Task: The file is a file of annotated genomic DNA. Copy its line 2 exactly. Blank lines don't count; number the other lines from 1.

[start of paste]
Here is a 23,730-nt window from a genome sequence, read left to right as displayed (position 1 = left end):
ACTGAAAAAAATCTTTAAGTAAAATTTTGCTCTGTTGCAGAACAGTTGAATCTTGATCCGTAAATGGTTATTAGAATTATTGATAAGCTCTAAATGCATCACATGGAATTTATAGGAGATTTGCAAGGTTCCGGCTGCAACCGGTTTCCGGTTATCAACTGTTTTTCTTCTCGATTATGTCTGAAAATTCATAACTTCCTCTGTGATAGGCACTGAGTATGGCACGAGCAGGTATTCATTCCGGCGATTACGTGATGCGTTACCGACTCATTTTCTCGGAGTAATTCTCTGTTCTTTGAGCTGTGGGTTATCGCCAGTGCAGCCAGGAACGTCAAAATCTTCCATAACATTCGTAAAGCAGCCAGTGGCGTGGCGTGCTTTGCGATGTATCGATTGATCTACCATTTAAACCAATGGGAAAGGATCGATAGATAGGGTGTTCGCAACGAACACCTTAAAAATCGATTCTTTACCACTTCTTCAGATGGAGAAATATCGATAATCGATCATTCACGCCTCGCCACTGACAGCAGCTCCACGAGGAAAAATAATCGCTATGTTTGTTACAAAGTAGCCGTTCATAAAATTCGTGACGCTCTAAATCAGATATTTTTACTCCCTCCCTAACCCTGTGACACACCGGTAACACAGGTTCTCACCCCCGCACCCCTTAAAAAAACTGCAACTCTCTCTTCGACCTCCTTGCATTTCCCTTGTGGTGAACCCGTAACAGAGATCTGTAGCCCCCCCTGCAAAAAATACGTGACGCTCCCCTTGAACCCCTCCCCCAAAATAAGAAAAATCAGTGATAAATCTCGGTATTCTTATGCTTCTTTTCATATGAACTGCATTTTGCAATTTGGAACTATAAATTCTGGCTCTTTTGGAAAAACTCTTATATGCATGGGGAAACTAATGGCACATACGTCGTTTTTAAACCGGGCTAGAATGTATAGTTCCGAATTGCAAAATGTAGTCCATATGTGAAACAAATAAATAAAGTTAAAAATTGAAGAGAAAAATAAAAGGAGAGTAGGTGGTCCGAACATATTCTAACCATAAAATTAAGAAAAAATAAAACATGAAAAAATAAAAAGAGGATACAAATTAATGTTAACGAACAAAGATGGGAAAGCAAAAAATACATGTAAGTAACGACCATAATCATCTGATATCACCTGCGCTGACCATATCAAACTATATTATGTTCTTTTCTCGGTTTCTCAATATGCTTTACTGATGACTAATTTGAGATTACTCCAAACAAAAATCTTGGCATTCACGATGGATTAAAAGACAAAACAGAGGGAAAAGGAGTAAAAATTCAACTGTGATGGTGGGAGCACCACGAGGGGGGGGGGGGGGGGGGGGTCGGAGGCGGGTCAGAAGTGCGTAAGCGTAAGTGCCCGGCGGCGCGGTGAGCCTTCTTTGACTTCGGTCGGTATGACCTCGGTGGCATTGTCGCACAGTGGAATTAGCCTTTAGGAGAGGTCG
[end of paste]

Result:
ACTGAAAAAAATCTTTAAGTAAAATTTTGCTCTGTTGCAGAACAGTTGAATCTTGATCCGTAAATGGTTATTAGAATTATTGATAAGCTCTAAATGCATCACATGGAATTTATAGGAGATTTGCAAGGTTCCGGCTGCAACCGGTTTCCGGTTATCAACTGTTTTTCTTCTCGATTATGTCTGAAAATTCATAACTTCCTCTGTGATAGGCACTGAGTATGGCACGAGCAGGTATTCATTCCGGCGATTACGTGATGCGTTACCGACTCATTTTCTCGGAGTAATTCTCTGTTCTTTGAGCTGTGGGTTATCGCCAGTGCAGCCAGGAACGTCAAAATCTTCCATAACATTCGTAAAGCAGCCAGTGGCGTGGCGTGCTTTGCGATGTATCGATTGATCTACCATTTAAACCAATGGGAAAGGATCGATAGATAGGGTGTTCGCAACGAACACCTTAAAAATCGATTCTTTACCACTTCTTCAGATGGAGAAATATCGATAATCGATCATTCACGCCTCGCCACTGACAGCAGCTCCACGAGGAAAAATAATCGCTATGTTTGTTACAAAGTAGCCGTTCATAAAATTCGTGACGCTCTAAATCAGATATTTTTACTCCCTCCCTAACCCTGTGACACACCGGTAACACAGGTTCTCACCCCCGCACCCCTTAAAAAAACTGCAACTCTCTCTTCGACCTCCTTGCATTTCCCTTGTGGTGAACCCGTAACAGAGATCTGTAGCCCCCCCTGCAAAAAATACGTGACGCTCCCCTTGAACCCCTCCCCCAAAATAAGAAAAATCAGTGATAAATCTCGGTATTCTTATGCTTCTTTTCATATGAACTGCATTTTGCAATTTGGAACTATAAATTCTGGCTCTTTTGGAAAAACTCTTATATGCATGGGGAAACTAATGGCACATACGTCGTTTTTAAACCGGGCTAGAATGTATAGTTCCGAATTGCAAAATGTAGTCCATATGTGAAACAAATAAATAAAGTTAAAAATTGAAGAGAAAAATAAAAGGAGAGTAGGTGGTCCGAACATATTCTAACCATAAAATTAAGAAAAAATAAAACATGAAAAAATAAAAAGAGGATACAAATTAATGTTAACGAACAAAGATGGGAAAGCAAAAAATACATGTAAGTAACGACCATAATCATCTGATATCACCTGCGCTGACCATATCAAACTATATTATGTTCTTTTCTCGGTTTCTCAATATGCTTTACTGATGACTAATTTGAGATTACTCCAAACAAAAATCTTGGCATTCACGATGGATTAAAAGACAAAACAGAGGGAAAAGGAGTAAAAATTCAACTGTGATGGTGGGAGCACCACGAGGGGGGGGGGGGGGGGGGGGTCGGAGGCGGGTCAGAAGTGCGTAAGCGTAAGTGCCCGGCGGCGCGGTGAGCCTTCTTTGACTTCGGTCGGTATGACCTCGGTGGCATTGTCGCACAGTGGAATTAGCCTTTAGGAGAGGTCG